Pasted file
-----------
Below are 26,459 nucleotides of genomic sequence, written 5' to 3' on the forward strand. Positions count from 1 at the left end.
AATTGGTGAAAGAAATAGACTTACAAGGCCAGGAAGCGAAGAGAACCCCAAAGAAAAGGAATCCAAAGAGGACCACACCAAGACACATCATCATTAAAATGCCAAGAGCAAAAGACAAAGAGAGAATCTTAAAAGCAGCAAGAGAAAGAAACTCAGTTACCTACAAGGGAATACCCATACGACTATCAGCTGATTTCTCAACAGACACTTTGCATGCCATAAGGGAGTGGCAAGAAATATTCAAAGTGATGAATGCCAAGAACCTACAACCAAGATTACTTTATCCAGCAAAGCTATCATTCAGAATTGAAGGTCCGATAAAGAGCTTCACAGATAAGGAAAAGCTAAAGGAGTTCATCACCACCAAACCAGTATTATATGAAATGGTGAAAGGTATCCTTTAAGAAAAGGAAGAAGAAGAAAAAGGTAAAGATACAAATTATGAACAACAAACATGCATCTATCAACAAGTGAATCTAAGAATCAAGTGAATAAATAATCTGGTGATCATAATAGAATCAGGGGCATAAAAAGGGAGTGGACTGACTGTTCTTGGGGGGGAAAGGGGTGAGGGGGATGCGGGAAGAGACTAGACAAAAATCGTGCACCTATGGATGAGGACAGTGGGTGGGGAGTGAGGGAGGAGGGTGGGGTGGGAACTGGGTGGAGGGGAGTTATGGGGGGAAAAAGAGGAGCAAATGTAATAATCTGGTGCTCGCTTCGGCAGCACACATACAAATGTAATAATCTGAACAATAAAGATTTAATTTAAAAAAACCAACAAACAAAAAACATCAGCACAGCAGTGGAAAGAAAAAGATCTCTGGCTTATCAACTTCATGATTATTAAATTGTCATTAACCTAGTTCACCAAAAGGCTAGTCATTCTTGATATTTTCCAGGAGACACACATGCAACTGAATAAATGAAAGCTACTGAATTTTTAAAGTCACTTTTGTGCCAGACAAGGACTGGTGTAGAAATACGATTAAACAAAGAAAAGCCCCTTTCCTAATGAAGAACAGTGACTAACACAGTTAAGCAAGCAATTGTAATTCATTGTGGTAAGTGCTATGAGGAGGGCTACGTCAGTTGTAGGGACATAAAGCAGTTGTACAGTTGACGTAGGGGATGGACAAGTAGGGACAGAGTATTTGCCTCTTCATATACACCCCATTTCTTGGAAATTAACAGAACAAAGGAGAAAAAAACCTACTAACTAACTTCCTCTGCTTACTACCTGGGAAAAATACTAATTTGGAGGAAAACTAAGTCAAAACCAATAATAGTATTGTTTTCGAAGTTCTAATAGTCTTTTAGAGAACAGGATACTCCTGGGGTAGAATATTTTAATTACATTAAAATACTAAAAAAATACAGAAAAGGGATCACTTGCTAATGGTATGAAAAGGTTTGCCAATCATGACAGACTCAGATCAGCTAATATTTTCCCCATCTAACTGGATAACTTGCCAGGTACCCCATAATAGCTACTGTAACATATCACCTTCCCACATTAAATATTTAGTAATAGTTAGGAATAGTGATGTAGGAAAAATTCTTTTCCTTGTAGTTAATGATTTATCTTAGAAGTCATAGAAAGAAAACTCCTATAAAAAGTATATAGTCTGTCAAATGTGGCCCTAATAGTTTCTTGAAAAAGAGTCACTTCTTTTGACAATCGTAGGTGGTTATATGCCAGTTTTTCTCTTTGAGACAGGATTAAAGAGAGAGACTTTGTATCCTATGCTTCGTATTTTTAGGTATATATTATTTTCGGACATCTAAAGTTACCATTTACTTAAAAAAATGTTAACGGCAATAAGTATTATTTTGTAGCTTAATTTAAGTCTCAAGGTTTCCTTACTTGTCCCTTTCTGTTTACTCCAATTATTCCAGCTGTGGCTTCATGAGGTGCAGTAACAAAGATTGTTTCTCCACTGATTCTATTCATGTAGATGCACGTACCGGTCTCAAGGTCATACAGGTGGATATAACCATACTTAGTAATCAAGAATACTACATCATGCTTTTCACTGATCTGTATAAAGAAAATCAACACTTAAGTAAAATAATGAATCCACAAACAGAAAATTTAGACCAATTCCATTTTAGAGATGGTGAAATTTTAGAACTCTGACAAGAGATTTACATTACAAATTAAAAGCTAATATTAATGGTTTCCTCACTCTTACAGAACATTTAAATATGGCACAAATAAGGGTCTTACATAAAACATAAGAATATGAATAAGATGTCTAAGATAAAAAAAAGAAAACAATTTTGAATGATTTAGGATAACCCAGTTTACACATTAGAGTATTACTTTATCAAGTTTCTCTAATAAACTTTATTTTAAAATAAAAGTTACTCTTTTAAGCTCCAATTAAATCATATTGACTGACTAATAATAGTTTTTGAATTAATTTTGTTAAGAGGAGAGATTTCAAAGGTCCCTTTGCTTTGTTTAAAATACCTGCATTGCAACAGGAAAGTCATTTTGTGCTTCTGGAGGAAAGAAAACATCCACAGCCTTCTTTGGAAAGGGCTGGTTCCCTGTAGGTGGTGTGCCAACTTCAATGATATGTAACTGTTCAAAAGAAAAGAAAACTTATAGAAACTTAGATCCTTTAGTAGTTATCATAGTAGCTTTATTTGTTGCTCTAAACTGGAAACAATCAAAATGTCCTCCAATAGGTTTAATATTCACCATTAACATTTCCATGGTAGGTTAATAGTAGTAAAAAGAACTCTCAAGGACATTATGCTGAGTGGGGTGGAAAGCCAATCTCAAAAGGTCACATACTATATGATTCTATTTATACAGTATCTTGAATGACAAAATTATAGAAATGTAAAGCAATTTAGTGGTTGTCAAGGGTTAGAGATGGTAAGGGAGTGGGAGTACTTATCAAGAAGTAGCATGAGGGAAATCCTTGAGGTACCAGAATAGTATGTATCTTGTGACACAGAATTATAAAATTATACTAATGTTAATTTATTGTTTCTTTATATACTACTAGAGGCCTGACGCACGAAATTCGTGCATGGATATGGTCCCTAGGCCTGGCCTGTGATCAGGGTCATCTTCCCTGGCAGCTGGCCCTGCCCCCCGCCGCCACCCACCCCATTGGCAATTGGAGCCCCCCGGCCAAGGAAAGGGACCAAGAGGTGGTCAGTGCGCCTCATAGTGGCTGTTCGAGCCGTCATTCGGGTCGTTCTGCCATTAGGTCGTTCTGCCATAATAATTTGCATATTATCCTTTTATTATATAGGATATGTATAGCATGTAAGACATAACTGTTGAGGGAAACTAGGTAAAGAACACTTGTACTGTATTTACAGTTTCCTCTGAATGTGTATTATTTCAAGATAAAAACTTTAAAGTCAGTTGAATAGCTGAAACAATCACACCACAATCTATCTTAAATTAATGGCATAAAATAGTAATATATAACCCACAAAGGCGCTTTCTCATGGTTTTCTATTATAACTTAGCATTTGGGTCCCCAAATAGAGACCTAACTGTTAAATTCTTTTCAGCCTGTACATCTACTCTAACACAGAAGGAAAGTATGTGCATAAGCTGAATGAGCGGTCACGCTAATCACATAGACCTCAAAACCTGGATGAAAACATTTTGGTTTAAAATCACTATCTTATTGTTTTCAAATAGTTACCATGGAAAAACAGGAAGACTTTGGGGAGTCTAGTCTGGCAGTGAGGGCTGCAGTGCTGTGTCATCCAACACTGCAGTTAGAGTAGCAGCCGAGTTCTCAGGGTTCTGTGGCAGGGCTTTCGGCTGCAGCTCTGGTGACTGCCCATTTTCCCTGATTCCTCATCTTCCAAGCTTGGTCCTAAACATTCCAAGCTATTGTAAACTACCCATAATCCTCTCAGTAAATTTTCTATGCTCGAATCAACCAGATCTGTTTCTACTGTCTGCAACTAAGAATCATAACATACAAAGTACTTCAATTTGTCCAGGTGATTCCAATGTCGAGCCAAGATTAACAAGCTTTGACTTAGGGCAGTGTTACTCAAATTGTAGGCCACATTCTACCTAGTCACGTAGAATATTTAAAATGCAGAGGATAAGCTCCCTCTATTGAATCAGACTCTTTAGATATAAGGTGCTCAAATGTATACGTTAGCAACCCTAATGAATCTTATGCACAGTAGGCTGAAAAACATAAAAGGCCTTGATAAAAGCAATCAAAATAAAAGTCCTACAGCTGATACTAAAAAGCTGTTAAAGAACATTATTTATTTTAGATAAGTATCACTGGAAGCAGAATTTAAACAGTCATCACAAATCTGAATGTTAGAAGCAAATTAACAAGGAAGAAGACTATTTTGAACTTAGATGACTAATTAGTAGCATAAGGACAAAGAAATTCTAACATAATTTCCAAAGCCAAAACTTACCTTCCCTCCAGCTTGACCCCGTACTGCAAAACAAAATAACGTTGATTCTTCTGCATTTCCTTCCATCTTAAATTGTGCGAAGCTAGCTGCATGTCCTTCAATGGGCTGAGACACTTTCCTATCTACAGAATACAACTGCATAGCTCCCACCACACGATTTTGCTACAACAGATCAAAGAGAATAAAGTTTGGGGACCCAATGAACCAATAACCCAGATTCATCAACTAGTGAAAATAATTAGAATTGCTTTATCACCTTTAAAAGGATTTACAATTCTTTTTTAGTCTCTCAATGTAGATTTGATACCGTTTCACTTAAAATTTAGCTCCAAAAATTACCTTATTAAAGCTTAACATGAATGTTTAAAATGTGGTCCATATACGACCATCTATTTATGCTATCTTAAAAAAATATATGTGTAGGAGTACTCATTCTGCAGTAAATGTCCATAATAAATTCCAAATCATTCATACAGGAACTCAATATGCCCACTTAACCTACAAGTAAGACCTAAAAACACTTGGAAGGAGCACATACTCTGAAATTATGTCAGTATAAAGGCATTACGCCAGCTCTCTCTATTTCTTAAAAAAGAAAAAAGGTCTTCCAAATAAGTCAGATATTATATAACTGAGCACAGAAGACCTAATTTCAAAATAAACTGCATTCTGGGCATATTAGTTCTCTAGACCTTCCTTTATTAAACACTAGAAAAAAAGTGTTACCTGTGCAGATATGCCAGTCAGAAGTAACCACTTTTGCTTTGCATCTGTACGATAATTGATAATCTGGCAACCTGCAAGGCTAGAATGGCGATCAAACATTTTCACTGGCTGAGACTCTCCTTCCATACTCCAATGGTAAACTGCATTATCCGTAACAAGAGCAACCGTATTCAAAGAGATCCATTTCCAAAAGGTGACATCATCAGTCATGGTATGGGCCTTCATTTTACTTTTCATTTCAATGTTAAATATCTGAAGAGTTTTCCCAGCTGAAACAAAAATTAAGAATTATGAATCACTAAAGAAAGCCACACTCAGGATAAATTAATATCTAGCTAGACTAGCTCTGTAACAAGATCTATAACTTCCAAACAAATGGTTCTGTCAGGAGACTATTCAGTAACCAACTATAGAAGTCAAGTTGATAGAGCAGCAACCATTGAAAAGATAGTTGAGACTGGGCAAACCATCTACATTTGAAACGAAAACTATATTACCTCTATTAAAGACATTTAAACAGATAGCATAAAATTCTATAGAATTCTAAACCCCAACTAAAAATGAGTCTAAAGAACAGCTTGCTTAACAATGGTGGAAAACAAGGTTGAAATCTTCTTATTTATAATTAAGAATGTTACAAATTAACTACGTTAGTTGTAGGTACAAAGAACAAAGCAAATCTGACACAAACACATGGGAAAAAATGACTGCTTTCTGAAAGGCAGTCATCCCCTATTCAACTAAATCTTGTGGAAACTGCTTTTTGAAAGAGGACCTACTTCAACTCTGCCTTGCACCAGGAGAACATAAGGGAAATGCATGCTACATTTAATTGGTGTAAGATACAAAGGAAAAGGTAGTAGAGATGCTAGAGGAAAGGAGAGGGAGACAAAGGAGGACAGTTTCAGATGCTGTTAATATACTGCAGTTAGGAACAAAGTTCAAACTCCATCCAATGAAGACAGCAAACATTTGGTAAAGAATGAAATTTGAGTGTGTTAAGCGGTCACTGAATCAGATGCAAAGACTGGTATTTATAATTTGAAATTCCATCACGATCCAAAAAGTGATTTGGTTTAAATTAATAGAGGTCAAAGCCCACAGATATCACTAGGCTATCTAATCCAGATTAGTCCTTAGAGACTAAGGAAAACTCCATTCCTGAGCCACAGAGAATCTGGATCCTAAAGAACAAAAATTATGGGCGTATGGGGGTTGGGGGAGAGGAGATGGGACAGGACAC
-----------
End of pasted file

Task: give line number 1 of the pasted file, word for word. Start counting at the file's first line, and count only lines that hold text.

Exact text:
Below are 26,459 nucleotides of genomic sequence, written 5' to 3' on the forward strand. Positions count from 1 at the left end.